Learning Styles Are a Myth!
In the early 1990s, a New Zealand man named Neil Fleming decided to solve a problem he was confused when he supervised the classroom as a school inspector. After watching 9,000 different courses, he realized that only a few teachers could reach every one of his students. What did they do differently?
He suggested that people have different "learning styles" (early theories include "VAK" without reading and things involving "convergence" and "assimilation"), but VARK has become one of the most prominent models.
Experts are not sure how this concept spread, but it may be related to the self-esteem movement in the late 1980s and early 1990s. Everyone is special, so everyone must have a special way of learning, people concluded. Teachers told students about various learning styles as early as in elementary school.
Teachers like to think that they can reach all students, even struggling students, and just personalize their teaching according to each student's preferred learning style, according to Dr. Ebinol, a student at Central Michigan University studying learning styles. At the same time, students like to attribute their academic failure to the teacher's failure to align to the student’s own learning style.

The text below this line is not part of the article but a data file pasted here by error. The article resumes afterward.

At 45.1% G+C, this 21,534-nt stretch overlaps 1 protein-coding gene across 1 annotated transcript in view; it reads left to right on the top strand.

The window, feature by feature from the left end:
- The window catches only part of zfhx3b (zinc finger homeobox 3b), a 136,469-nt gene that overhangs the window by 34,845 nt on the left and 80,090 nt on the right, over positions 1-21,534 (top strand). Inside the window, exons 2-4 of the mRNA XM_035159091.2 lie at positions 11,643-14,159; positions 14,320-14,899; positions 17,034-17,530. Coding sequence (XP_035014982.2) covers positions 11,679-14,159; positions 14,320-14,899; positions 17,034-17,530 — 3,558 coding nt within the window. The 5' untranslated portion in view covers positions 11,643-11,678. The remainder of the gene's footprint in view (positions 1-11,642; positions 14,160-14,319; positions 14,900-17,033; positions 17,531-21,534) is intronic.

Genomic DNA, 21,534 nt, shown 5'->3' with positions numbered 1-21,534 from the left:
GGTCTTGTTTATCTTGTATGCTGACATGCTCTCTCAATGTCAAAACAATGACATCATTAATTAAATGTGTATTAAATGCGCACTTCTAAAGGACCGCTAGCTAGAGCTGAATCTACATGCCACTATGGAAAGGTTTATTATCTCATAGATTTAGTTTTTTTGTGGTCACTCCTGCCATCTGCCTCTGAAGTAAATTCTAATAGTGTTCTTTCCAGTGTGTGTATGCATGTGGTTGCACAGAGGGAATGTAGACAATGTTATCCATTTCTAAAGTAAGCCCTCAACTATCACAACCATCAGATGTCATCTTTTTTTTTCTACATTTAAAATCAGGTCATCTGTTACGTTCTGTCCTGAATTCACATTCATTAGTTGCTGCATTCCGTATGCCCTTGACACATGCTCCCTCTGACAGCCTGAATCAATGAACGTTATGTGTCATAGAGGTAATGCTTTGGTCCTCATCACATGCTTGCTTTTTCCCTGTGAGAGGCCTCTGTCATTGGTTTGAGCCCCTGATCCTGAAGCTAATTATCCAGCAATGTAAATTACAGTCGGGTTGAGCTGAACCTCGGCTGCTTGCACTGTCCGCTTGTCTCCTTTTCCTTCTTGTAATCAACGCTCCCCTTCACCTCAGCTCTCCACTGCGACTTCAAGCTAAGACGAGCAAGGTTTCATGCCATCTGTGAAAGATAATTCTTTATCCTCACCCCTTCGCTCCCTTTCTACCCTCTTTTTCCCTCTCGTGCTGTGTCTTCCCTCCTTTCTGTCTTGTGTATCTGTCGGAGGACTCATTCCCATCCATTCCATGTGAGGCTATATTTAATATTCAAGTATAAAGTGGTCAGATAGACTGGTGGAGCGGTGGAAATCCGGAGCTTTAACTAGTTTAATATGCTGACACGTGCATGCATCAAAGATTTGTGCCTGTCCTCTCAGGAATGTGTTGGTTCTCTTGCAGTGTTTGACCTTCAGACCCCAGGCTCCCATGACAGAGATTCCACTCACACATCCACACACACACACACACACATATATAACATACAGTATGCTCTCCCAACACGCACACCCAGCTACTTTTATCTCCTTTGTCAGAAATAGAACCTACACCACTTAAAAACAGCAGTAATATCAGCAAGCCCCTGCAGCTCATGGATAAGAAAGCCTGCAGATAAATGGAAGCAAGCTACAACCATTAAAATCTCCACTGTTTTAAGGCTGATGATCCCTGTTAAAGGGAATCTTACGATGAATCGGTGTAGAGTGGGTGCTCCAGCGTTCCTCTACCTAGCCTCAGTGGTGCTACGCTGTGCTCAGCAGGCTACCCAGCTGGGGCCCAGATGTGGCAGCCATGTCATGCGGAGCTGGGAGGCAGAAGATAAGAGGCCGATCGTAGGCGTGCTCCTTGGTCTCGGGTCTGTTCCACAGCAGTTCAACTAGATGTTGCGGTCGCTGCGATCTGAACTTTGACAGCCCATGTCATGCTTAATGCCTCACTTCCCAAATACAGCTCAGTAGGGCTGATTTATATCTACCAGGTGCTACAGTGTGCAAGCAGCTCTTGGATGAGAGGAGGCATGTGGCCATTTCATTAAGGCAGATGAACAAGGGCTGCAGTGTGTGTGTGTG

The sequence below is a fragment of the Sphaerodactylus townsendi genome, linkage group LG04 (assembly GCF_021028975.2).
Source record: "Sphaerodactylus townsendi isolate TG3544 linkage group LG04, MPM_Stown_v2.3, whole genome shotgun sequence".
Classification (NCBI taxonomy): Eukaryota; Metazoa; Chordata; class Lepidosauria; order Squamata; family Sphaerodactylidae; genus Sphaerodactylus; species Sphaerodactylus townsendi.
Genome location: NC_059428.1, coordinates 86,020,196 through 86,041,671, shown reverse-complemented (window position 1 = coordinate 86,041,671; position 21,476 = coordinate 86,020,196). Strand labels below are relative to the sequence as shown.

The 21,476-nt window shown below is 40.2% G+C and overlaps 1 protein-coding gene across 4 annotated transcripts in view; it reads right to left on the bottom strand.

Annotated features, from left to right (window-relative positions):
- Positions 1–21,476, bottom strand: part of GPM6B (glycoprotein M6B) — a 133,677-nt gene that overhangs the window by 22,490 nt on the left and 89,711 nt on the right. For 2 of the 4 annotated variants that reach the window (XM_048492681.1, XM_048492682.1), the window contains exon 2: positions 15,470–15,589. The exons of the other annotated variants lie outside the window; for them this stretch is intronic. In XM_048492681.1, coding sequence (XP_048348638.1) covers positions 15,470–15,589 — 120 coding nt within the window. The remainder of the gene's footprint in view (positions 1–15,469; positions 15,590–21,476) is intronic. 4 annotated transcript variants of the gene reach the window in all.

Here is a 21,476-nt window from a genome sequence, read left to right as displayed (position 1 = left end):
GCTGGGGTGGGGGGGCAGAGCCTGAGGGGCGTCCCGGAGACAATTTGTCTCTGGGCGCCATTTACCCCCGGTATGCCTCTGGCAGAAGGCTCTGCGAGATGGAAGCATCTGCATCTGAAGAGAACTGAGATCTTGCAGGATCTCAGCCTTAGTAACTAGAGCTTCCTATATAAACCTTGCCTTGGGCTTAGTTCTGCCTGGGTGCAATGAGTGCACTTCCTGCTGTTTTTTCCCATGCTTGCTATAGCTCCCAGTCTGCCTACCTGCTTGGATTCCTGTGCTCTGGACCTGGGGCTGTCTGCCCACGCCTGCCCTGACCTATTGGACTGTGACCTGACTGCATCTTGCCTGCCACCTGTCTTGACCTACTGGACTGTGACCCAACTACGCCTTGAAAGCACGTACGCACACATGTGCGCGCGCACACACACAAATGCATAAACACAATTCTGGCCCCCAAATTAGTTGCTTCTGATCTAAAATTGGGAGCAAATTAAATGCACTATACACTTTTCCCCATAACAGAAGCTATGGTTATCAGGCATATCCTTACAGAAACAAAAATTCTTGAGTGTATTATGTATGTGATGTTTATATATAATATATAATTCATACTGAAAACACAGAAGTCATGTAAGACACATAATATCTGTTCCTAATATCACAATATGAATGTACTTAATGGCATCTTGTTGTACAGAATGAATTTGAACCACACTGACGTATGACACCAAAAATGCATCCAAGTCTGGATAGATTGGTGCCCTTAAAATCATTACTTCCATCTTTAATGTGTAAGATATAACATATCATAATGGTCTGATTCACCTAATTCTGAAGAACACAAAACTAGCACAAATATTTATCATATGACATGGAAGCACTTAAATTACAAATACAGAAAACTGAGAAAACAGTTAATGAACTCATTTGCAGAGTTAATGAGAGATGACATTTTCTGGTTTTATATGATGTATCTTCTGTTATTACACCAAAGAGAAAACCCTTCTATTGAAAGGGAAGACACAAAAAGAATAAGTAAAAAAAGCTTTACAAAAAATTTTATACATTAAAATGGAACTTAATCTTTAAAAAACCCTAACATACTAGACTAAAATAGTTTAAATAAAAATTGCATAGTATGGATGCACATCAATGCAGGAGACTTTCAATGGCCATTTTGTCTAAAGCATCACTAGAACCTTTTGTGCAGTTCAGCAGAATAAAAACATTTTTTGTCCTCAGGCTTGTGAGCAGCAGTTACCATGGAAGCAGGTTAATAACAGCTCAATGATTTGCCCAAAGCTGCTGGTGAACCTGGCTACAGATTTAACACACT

Much evidence shows that people are not really any kind of learner. In a study published in the journal Anatomical Science Education, Polly Husmann and her colleagues asked hundreds of students to answer a VARK questionnaire to determine what kind of learner they should be. Then the survey provided them with some learning strategies that seemed to be related to this way of learning. Husmann found that not only did students' learning styles not seem to reflect their learning styles, but also those who adjusted their studies to their own styles did not perform better on tests.
Husmann believes that students have developed certain learning habits, and once formed, they are difficult to break. Students seem to be interested in your learning style, but it is not enough to change learning behavior accordingly. Even if they are aware of a learning style, it doesn't matter.
Husmann said that for anyone who wants to learn new things, the most important thing is to really focus on the material; this is what the most successful students in his research did, rather than putting some flashcards on the table while watching a football game. Learning styles may help you understand yourself, but it may not help you actually learn!